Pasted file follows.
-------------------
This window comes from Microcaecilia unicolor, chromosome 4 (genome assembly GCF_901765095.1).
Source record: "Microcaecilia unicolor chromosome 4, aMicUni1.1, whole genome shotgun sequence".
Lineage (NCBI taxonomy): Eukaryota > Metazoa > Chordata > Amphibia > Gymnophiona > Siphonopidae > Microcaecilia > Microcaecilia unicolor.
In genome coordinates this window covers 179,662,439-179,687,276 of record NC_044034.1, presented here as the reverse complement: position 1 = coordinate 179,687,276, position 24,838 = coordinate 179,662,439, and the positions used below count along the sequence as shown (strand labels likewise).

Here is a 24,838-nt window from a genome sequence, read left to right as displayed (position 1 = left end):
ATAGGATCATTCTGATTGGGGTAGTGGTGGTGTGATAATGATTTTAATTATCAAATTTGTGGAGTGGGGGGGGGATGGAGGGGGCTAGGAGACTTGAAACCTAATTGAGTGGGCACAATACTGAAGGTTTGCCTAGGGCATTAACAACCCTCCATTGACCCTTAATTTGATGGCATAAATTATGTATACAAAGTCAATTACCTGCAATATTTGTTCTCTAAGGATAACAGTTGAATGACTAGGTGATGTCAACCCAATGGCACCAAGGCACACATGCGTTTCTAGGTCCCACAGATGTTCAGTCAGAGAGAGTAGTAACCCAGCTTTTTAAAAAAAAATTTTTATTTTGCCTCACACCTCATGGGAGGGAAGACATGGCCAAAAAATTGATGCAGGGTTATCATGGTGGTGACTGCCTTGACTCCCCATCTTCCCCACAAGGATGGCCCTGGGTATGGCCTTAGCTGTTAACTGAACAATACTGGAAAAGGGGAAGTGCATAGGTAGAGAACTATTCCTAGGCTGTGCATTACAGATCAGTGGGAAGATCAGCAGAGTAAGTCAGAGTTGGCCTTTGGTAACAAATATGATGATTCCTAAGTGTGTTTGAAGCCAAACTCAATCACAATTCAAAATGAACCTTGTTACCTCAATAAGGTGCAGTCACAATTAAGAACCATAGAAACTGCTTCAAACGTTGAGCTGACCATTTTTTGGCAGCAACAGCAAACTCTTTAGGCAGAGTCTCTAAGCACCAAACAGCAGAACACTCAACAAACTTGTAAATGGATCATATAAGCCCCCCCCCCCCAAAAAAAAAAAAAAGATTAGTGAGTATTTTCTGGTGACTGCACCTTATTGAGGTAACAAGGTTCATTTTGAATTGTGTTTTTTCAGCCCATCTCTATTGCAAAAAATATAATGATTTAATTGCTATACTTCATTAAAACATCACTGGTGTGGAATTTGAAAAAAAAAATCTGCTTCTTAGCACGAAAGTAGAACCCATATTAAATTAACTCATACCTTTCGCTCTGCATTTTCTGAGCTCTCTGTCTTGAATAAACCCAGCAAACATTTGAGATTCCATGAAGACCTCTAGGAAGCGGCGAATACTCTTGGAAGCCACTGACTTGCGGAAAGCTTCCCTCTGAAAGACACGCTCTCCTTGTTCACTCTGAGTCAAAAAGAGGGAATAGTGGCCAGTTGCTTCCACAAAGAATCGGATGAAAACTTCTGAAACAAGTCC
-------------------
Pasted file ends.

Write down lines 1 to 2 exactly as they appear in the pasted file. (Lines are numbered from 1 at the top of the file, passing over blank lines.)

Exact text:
This window comes from Microcaecilia unicolor, chromosome 4 (genome assembly GCF_901765095.1).
Source record: "Microcaecilia unicolor chromosome 4, aMicUni1.1, whole genome shotgun sequence".